But capitalism has failed to provide a full and happy life for all, not only in Northern Ireland but everywhere else throughout the world. Politicians of all shades of political opinion have tried to control capitalism; they have used all kinds of political and economic devices to try and iron out its contradictions and make it function smoothly; they have founded new parties and concepts — they have even tried calling it “socialism” and “Communism” — but the system defeats their efforts. We don’t have to call on economic theory to prove capitalism’s innate contradictions and inability to function in the interests of all. The evidence of our contention stands blatantly forth throughout the entire world of capitalism: nowhere has capitalism, despite the fantastic development of its wealth producing techniques, solved any of the basic social problems that afflict humanity and, often, when some slight amelioration of these problems is effected by some puny scheme of social reform new problems are created, often greater than those at which the reform was aimed. The fact is that capitalism is a social system based on the exploitation of the overwhelming majority, the majority in fact that produces all wealth, the working class. This is the nature of the system and no form of political management can make the system run contrary to its nature.


Throughout the rest of the capitalist world, as in Northern Ireland, the competition among the working class for their needs in a system of organised scarcity becomes a weapon in the hands of politicians anxious to secure the support of the workers. Group features like religion, colour and ethnic origin are conveniently related to this competition by some politicians who accuse “them” of being responsible for “our” problems while other politicians disguise the real source of the problem by blaming it on the tensions, bigotries and prejudices induced by these bigots or racialists. The violence and bigotry we are witnessing in Ulster is not peculiar to the Provinces. Like the capitalist conditions that allow these features, they exist in one form or another where capitalism exists.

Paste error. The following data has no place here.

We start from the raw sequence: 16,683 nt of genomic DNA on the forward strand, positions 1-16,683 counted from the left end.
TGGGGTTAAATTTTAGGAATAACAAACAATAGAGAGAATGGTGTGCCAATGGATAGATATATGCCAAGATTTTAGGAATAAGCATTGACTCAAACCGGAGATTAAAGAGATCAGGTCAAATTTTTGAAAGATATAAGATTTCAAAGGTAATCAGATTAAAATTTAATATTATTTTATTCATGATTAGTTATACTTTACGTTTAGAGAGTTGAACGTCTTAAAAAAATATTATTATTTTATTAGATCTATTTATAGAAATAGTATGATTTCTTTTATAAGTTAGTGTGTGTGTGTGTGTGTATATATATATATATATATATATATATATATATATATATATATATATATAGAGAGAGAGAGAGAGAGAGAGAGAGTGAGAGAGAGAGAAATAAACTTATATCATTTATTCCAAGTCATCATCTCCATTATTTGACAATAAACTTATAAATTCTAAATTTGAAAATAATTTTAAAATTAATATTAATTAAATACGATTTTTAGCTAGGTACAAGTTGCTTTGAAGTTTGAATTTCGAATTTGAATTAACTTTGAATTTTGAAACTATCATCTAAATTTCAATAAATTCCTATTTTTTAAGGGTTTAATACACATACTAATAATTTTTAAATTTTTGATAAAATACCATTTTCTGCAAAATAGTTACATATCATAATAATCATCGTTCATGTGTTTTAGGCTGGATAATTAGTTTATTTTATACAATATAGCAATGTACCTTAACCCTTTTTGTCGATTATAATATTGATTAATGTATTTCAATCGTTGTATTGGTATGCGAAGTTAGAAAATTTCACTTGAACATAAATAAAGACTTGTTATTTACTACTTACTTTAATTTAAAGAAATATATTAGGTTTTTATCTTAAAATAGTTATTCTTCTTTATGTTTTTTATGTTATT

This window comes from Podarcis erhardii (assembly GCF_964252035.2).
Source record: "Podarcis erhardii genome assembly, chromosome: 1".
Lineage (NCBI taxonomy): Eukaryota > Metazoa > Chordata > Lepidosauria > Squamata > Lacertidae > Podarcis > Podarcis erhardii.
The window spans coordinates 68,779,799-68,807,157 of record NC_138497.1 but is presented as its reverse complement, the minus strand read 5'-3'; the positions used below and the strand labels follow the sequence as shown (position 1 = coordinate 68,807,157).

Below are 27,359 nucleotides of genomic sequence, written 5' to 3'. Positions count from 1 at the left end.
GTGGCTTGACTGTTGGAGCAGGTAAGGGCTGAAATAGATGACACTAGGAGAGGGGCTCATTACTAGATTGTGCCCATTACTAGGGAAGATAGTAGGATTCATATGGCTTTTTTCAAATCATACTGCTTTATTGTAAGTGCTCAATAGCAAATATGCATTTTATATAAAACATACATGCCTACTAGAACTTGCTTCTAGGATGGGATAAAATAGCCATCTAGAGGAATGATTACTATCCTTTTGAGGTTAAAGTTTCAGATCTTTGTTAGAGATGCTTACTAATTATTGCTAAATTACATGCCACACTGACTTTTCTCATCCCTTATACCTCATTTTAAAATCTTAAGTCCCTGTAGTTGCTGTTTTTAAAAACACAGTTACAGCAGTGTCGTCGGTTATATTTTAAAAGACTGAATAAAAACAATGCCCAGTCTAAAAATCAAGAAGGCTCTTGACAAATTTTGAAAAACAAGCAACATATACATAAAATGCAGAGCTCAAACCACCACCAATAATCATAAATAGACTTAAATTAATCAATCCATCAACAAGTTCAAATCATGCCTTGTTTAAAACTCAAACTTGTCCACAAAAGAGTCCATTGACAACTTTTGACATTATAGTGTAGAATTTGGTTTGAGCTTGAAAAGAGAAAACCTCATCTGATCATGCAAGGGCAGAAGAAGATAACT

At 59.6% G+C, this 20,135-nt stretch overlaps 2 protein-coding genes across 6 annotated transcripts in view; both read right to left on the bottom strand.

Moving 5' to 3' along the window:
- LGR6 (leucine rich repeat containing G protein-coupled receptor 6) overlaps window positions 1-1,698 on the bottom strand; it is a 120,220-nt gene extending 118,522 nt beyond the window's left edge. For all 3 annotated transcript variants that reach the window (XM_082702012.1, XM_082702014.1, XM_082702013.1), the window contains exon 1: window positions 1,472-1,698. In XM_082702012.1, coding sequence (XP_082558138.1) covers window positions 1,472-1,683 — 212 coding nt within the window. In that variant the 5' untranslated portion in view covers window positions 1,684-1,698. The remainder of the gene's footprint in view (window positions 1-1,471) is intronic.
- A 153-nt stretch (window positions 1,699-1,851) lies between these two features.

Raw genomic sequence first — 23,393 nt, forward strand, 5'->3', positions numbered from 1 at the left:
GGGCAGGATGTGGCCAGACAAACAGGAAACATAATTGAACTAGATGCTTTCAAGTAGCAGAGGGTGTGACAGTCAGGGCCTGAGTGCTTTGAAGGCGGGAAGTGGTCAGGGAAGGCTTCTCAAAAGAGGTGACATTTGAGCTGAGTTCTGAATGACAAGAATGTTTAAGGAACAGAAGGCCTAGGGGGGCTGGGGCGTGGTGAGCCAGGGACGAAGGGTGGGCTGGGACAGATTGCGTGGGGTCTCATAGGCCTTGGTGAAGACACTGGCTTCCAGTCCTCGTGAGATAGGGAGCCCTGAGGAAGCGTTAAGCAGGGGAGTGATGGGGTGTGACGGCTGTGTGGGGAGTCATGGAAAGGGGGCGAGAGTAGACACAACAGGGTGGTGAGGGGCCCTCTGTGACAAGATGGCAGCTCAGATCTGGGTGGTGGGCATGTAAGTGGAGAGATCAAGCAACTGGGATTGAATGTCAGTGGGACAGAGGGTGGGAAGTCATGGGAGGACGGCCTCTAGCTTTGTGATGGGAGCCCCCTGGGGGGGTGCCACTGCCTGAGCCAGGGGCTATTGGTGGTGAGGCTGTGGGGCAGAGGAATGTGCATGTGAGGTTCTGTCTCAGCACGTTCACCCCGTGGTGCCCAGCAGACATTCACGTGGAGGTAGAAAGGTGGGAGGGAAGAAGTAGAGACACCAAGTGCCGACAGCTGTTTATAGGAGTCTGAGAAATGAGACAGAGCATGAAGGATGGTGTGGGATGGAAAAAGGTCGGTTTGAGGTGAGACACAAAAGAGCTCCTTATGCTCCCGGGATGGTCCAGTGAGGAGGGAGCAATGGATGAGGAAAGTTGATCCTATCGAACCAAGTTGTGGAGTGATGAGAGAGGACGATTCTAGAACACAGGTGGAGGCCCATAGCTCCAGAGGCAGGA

Having said this, if we now return to our list of political organisations we will note that with one exception they claim the ability to run, or contribute to the running of, capitalism’s system of buying and selling to the satisfaction of all. As, however, we have also noted that no political party anywhere in the world has proved equal to the task of solving even one of capitalism’s basic problems, the claims of these organisations—and any new contenders in the field—amount to nothing more than an arrogant hope based on class interest or blind utopian stupidity.


The exception? Yes, there is one organisation on our list that does not make the claim that it has the ability, sincerity, wisdom and all the other qualities—claimed, by implication, to be the monopoly of the various contenders for political office—to run capitalism in such a way as to eradicate poverty, slums, unemployment, violence, etc. That organisation is the World Socialist Party.


On the contrary, the W.S.P. and its companion parties overseas, claim that, no more than all the other political parties could they run the present system to the satisfaction of all. Hence our struggle is not to win a mandate to run capitalism’s production for profit scheme, with or without amendments. Our struggle is to bring to our fellow members of the working class an understanding of the only alternative to capitalism, Socialism, and provide a revolutionary party for the use of that knowledge. We do not ask the working class to vote for us to reform capitalism; we ask them to vote with us to abolish it!


Richard Montague